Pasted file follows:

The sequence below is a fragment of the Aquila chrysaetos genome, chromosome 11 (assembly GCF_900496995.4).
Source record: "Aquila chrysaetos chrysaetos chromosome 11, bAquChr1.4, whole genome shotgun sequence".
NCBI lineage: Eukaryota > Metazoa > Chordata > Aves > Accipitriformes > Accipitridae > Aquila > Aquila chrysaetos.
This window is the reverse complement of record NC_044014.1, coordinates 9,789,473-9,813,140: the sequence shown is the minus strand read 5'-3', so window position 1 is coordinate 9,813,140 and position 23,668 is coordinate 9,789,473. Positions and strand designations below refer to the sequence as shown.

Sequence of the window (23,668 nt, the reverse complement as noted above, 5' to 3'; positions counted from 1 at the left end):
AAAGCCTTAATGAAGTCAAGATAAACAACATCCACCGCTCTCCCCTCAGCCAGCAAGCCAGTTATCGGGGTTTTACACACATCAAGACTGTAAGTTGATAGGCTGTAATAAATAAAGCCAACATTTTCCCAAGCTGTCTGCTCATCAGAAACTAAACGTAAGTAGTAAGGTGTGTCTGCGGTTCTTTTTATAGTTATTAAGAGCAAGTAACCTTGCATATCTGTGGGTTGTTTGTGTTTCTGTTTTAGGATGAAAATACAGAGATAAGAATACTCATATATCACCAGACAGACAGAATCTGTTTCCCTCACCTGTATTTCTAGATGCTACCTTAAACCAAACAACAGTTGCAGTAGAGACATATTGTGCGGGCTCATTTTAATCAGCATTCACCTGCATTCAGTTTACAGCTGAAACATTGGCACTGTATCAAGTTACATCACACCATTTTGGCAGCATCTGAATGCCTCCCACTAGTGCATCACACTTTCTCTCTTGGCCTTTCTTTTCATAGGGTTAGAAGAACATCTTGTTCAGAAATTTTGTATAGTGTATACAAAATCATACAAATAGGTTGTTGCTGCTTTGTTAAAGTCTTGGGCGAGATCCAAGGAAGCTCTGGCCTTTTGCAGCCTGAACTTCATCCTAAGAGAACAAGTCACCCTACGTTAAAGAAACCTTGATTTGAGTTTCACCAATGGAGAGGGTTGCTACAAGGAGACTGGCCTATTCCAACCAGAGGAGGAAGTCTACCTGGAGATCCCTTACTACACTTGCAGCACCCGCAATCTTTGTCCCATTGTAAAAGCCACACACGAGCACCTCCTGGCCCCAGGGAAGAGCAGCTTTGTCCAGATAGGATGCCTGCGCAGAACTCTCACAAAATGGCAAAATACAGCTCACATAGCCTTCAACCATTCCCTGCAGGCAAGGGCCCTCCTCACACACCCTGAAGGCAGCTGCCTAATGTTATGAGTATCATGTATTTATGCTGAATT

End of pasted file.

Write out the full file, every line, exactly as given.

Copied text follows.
The sequence below is a fragment of the Aquila chrysaetos genome, chromosome 11 (assembly GCF_900496995.4).
Source record: "Aquila chrysaetos chrysaetos chromosome 11, bAquChr1.4, whole genome shotgun sequence".
NCBI lineage: Eukaryota > Metazoa > Chordata > Aves > Accipitriformes > Accipitridae > Aquila > Aquila chrysaetos.
This window is the reverse complement of record NC_044014.1, coordinates 9,789,473-9,813,140: the sequence shown is the minus strand read 5'-3', so window position 1 is coordinate 9,813,140 and position 23,668 is coordinate 9,789,473. Positions and strand designations below refer to the sequence as shown.

Sequence of the window (23,668 nt, the reverse complement as noted above, 5' to 3'; positions counted from 1 at the left end):
AAAGCCTTAATGAAGTCAAGATAAACAACATCCACCGCTCTCCCCTCAGCCAGCAAGCCAGTTATCGGGGTTTTACACACATCAAGACTGTAAGTTGATAGGCTGTAATAAATAAAGCCAACATTTTCCCAAGCTGTCTGCTCATCAGAAACTAAACGTAAGTAGTAAGGTGTGTCTGCGGTTCTTTTTATAGTTATTAAGAGCAAGTAACCTTGCATATCTGTGGGTTGTTTGTGTTTCTGTTTTAGGATGAAAATACAGAGATAAGAATACTCATATATCACCAGACAGACAGAATCTGTTTCCCTCACCTGTATTTCTAGATGCTACCTTAAACCAAACAACAGTTGCAGTAGAGACATATTGTGCGGGCTCATTTTAATCAGCATTCACCTGCATTCAGTTTACAGCTGAAACATTGGCACTGTATCAAGTTACATCACACCATTTTGGCAGCATCTGAATGCCTCCCACTAGTGCATCACACTTTCTCTCTTGGCCTTTCTTTTCATAGGGTTAGAAGAACATCTTGTTCAGAAATTTTGTATAGTGTATACAAAATCATACAAATAGGTTGTTGCTGCTTTGTTAAAGTCTTGGGCGAGATCCAAGGAAGCTCTGGCCTTTTGCAGCCTGAACTTCATCCTAAGAGAACAAGTCACCCTACGTTAAAGAAACCTTGATTTGAGTTTCACCAATGGAGAGGGTTGCTACAAGGAGACTGGCCTATTCCAACCAGAGGAGGAAGTCTACCTGGAGATCCCTTACTACACTTGCAGCACCCGCAATCTTTGTCCCATTGTAAAAGCCACACACGAGCACCTCCTGGCCCCAGGGAAGAGCAGCTTTGTCCAGATAGGATGCCTGCGCAGAACTCTCACAAAATGGCAAAATACAGCTCACATAGCCTTCAACCATTCCCTGCAGGCAAGGGCCCTCCTCACACACCCTGAAGGCAGCTGCCTAATGTTATGAGTATCATGTATTTATGCTGAATT